This preferences file is actually very powerfull and also allows you to 'pin' certain software to certain versions. If you've been using Debian for some time and like it, it's really worthwhile to learn more about these things. It allows you to use "unstable" packages for a select number of packages, while using "testing" packages for everything else.

As you can guess... I use Debian and for me this is simply the best linux distro. Their package management is actually very powerfull and is also very fast in use. I've used Gentoo before and still use it, and that distro also has quite powerfull package management, but it is slow, both in updating or searching the package database and this makes it almost unusable on older hardware.

2) Suse 10.1 integrates

 


2) Suse 10.1 integrates beagle, which I doubt fedora is going to do. A searchable desktop is a requirement in 2006.

Sounds like more useless bloat for the Linux desktops, find & grep are more than sufficient IMO.

I wanted to have something

 


I wanted to have something that was more up to date than Sarge, and more stable than Sid. So I chose testing, and I believe many Debian *desktop* users choose etch/testing as well for the same reasons.

If want you want is X.Org, firefox 1.5, and up to date Gnome/KDE then you could run sarge with backports from backports.org. That is what I presonally do. Sarge+backports is a very stable and up to date platform and much better IMO than running testing/sid. Ubuntu is also a good alternative for an up to date Debian but I prefer Sarge+backports because I do not use Gnome/KDE and I am a long time user of Debian.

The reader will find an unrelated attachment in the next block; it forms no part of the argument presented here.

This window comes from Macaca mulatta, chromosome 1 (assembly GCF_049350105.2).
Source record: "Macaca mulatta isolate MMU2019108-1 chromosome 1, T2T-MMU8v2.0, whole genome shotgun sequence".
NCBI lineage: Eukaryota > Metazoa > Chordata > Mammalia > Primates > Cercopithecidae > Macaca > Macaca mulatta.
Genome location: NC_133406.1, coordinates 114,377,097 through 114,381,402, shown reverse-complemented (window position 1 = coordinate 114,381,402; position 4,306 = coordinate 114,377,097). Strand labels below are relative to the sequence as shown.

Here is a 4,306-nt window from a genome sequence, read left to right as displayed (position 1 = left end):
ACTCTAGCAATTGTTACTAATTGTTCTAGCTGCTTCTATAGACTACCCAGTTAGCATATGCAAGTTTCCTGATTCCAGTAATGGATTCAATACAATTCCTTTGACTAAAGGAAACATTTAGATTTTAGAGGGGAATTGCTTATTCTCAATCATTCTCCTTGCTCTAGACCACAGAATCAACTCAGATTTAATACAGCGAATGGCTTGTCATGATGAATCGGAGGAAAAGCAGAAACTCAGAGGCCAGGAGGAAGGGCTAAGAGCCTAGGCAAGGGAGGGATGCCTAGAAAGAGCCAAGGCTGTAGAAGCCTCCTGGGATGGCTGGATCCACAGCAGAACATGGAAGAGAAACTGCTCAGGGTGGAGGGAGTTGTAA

You might also want to look at this site for some software that is needed for desktop use:

This is almost the way I do

 

This is almost the way I do upgrades too. But I use cron-apt and apt-get instead of synaptic.

cron-apt (automatic "apt-get update" from cron)
apt-listbugs (lists bugs before installing)
apt-listchanges (lists changes before installing)

If some component is critical I wait a few days for bugreports and if there are bugs open I simply wait until they're closed.

Why not gentoo ?

 

I've been running gentoo for a number of years under a rather old system (a pentium 3 800 don't have enough money for something better) and I really like it...

Recently I've had to use a fedora and a debian distribution at work...
I almost in despair after a few days of using fedora because the package system is one of the worst ever when you want to do something a bit out of the ordinary like installing ruby on rails with rmagick for image manipulation...

With debian I had some problem doing the transition between an old stable box we had that we wanted to be etch (mainly problems because of the change between xfree86 and xorg...)

Gentoo of course takes some time compiling softwares but frankly that's only mostly for the big blobs like gnome, kde, open office and such and well you don't really need to recompile them everyday... So it's just a matter of leaving the computer on overnight sometimes and that'